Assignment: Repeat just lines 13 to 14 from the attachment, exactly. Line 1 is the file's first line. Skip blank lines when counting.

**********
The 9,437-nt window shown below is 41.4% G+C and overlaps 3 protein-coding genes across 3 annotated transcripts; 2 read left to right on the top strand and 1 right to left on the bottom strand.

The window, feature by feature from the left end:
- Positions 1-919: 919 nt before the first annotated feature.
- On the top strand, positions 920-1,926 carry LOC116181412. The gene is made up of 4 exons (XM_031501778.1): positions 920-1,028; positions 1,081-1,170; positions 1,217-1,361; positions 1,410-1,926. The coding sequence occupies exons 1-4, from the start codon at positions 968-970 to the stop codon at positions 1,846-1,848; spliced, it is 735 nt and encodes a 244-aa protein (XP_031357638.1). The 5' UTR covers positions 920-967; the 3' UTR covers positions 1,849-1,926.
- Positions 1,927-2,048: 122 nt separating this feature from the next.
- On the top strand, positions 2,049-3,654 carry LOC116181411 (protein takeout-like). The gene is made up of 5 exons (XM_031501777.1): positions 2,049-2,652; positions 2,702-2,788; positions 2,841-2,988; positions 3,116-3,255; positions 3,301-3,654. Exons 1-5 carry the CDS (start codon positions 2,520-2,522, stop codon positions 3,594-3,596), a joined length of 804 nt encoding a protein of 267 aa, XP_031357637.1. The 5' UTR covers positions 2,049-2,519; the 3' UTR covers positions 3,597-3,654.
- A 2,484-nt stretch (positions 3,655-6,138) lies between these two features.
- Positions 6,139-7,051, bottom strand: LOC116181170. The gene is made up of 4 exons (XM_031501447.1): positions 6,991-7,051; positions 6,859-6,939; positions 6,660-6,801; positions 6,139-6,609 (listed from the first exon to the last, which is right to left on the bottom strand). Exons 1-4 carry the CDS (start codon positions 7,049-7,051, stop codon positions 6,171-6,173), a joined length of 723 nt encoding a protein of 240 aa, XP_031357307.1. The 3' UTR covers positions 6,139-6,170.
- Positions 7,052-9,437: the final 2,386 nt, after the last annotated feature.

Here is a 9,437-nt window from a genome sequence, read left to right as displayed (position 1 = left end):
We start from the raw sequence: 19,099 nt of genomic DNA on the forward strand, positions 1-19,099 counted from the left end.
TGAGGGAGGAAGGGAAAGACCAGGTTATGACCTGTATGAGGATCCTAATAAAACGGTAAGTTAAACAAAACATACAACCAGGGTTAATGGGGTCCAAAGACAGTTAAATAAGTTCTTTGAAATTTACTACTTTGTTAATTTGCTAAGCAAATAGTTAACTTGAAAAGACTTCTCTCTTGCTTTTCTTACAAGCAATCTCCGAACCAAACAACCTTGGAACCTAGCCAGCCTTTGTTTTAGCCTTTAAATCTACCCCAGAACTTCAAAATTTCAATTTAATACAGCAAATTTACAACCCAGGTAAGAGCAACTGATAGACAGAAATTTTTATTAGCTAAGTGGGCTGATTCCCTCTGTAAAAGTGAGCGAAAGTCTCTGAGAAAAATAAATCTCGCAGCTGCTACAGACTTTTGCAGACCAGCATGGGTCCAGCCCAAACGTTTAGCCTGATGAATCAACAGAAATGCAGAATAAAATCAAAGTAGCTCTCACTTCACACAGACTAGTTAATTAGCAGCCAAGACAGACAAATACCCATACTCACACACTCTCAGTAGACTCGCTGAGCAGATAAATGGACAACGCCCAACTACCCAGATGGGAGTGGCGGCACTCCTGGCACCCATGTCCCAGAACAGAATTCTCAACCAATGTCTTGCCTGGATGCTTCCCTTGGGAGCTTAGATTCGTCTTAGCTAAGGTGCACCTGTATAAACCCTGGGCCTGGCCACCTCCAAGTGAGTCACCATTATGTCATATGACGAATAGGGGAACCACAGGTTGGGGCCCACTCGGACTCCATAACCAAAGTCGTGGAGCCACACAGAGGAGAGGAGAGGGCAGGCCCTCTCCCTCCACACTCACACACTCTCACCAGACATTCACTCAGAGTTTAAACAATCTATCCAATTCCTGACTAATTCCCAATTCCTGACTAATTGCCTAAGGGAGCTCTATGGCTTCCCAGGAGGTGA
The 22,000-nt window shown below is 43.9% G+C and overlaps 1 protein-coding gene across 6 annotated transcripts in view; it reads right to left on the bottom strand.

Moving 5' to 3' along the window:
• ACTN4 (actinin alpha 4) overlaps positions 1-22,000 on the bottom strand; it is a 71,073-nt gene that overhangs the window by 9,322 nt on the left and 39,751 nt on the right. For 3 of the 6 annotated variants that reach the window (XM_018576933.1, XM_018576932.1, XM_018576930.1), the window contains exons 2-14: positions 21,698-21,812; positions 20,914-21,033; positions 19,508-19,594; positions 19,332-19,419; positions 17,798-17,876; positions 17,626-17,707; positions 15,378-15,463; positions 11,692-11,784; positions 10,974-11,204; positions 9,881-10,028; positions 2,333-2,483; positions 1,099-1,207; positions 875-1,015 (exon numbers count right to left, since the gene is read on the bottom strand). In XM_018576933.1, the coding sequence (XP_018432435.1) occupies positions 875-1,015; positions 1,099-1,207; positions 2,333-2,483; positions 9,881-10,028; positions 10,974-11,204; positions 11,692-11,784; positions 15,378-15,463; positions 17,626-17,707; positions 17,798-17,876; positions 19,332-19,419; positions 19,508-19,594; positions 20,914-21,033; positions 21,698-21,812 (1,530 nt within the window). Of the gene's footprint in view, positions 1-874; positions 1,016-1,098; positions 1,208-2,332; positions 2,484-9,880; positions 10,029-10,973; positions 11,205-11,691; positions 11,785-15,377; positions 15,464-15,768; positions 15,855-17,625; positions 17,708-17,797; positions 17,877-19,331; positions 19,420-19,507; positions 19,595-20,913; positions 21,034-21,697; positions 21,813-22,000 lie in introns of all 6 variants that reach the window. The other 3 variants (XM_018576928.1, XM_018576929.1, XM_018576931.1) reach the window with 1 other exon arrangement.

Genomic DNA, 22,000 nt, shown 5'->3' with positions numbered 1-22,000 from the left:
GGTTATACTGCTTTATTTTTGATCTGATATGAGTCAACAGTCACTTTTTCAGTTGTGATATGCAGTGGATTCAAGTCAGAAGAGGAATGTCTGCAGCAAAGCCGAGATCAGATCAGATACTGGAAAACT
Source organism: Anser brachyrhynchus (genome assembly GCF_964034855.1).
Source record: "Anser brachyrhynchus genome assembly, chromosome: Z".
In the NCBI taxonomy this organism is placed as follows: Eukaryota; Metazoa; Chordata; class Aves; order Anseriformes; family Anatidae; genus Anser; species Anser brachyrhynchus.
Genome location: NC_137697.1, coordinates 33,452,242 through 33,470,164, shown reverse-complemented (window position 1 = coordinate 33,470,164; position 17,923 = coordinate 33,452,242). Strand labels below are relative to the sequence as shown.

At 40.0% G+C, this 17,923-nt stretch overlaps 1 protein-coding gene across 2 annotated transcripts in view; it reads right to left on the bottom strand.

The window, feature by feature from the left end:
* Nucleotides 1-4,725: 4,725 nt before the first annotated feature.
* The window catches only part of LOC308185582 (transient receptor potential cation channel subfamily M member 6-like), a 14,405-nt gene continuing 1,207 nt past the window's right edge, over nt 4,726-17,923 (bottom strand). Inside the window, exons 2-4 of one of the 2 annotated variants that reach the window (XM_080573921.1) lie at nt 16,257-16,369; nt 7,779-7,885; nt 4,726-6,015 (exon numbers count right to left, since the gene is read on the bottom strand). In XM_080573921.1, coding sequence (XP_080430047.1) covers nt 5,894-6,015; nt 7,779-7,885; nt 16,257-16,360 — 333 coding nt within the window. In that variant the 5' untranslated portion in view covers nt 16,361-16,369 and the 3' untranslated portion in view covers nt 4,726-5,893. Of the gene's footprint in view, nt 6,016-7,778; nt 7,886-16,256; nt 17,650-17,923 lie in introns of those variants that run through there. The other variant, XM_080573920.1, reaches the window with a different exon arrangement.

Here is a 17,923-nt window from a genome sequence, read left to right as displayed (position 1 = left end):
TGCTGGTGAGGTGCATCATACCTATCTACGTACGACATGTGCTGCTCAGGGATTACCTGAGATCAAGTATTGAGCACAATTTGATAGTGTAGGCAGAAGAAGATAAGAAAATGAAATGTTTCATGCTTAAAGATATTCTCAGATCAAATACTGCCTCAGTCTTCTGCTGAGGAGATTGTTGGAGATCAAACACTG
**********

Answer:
The 22,000-nt window shown below is 43.9% G+C and overlaps 1 protein-coding gene across 6 annotated transcripts in view; it reads right to left on the bottom strand.

Moving 5' to 3' along the window: